After summarizing recent news coverage at the English language version of Al Jazeera International, he discusses the benefits of getting one's news from a more globally minded source. Like a good journalist, he also raises some concerns about AJ--describing its influence as "insidious"--but he suggests that he'll be watching them more often than American media outlets to get a true picture of world events.
In the book, I briefly mention Al Jazeera International as an example of the complex media environment produced in a globalizing world:
"A small indicator of the complexity of cultural globalization is the fact that one can now view the Arabic network al-Jazeera’s news programs in English in the United States" (p. 10).
The program is produced in the small Gulf state of Qatar, broadcast in English, and beamed around the world via cable, satellite, or internet video.
According to Kaplan,
Over just a few days in late May, when I actively monitored Al Jazeera (although I watched it almost every evening during a month in Sri Lanka), I was treated to penetrating portraits of Eritrean and Ethiopian involvement in the Somali war, of the struggle of Niger River rebelsagainst the Nigerian government in the oil-rich south of the country, of the floods in Bangladesh, of problems with the South African economy, of the danger that desertification poses to Bedouin life in northern Sudan, of the environmental devastation around the Aral Sea, of Sikh violence in India after an attack on a temple in Austria, of foreign Islamic fightersin the southern Philippines, of microfinancing programs in Kenya, of rigged elections in South Ossetia, of human-rights demonstrations in Guatemala, and of much more. Al Jazeera covered the election campaigns in Lebanon and Iran in more detail than anyone else, as well as the Somali war and the Pakistani army offensive in the Swat Valley. There was, too, an unbiased one-hour documentary about the Gemayel family of Christian politicians and warlords in Lebanon, and a half-hour-long investigation of the displacement of the poor from India’s new economic zones.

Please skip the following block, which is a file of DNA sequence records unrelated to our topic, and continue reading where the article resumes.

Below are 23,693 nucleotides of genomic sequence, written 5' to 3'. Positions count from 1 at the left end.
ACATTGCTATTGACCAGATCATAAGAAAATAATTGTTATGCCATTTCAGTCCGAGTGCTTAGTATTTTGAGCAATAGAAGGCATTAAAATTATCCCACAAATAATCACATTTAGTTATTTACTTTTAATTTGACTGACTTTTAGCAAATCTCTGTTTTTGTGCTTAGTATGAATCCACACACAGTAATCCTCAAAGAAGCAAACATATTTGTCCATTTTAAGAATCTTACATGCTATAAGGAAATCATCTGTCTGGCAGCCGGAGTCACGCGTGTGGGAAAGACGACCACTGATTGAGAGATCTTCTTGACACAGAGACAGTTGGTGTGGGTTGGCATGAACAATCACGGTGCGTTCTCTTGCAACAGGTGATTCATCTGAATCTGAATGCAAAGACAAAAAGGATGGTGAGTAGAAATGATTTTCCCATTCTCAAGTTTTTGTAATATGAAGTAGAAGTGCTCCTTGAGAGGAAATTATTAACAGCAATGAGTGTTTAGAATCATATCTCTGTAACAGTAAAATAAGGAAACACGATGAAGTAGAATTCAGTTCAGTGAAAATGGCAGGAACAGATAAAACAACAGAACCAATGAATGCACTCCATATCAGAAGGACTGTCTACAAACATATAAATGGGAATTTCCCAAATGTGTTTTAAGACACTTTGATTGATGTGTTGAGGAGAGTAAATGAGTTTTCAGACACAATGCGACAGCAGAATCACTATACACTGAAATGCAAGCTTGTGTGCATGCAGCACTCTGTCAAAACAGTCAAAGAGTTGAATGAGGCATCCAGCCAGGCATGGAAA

Compare this coverage of the globe--by a globalized network--to the coverage by U.S.-based networks: I didn't notice a single story in Kaplan's list about Hollywood celebrities!
P.S. If you think Kaplan's off his rocker, then check out the archived blog posts on Al Jazeera by George Washington University professor Marc Lynch, aka Abu Aardvark. Professor Lynch has been tracking Arab media for years, keeping tabs on Al Jazeera and female Arabic pop music stars (he had a crush on Lebanese singer Nancy Ajram).